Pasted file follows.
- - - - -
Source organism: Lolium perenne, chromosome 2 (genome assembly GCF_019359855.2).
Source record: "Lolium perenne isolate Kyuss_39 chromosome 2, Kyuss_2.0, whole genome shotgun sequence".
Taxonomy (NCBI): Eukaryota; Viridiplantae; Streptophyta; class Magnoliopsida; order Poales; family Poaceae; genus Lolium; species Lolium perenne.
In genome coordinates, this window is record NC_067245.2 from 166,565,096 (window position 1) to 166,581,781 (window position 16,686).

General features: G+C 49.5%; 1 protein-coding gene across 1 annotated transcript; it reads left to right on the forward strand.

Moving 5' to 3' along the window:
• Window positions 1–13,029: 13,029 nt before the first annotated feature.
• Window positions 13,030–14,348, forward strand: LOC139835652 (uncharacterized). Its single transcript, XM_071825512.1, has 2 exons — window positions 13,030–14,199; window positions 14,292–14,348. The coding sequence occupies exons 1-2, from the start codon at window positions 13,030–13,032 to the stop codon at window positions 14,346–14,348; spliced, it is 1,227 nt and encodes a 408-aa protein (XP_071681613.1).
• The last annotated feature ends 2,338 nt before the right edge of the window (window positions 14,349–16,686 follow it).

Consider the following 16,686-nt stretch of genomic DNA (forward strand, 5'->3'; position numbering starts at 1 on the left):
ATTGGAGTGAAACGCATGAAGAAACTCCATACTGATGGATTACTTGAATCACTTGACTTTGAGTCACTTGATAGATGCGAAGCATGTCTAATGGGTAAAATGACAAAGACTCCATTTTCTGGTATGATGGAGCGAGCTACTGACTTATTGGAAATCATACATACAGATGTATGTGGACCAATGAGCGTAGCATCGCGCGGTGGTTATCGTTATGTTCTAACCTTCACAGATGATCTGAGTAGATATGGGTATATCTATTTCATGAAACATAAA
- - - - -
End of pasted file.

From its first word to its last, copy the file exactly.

Source organism: Lolium perenne, chromosome 2 (genome assembly GCF_019359855.2).
Source record: "Lolium perenne isolate Kyuss_39 chromosome 2, Kyuss_2.0, whole genome shotgun sequence".
Taxonomy (NCBI): Eukaryota; Viridiplantae; Streptophyta; class Magnoliopsida; order Poales; family Poaceae; genus Lolium; species Lolium perenne.
In genome coordinates, this window is record NC_067245.2 from 166,565,096 (window position 1) to 166,581,781 (window position 16,686).

General features: G+C 49.5%; 1 protein-coding gene across 1 annotated transcript; it reads left to right on the forward strand.

Moving 5' to 3' along the window:
• Window positions 1–13,029: 13,029 nt before the first annotated feature.
• Window positions 13,030–14,348, forward strand: LOC139835652 (uncharacterized). Its single transcript, XM_071825512.1, has 2 exons — window positions 13,030–14,199; window positions 14,292–14,348. The coding sequence occupies exons 1-2, from the start codon at window positions 13,030–13,032 to the stop codon at window positions 14,346–14,348; spliced, it is 1,227 nt and encodes a 408-aa protein (XP_071681613.1).
• The last annotated feature ends 2,338 nt before the right edge of the window (window positions 14,349–16,686 follow it).

Consider the following 16,686-nt stretch of genomic DNA (forward strand, 5'->3'; position numbering starts at 1 on the left):
ATTGGAGTGAAACGCATGAAGAAACTCCATACTGATGGATTACTTGAATCACTTGACTTTGAGTCACTTGATAGATGCGAAGCATGTCTAATGGGTAAAATGACAAAGACTCCATTTTCTGGTATGATGGAGCGAGCTACTGACTTATTGGAAATCATACATACAGATGTATGTGGACCAATGAGCGTAGCATCGCGCGGTGGTTATCGTTATGTTCTAACCTTCACAGATGATCTGAGTAGATATGGGTATATCTATTTCATGAAACATAAA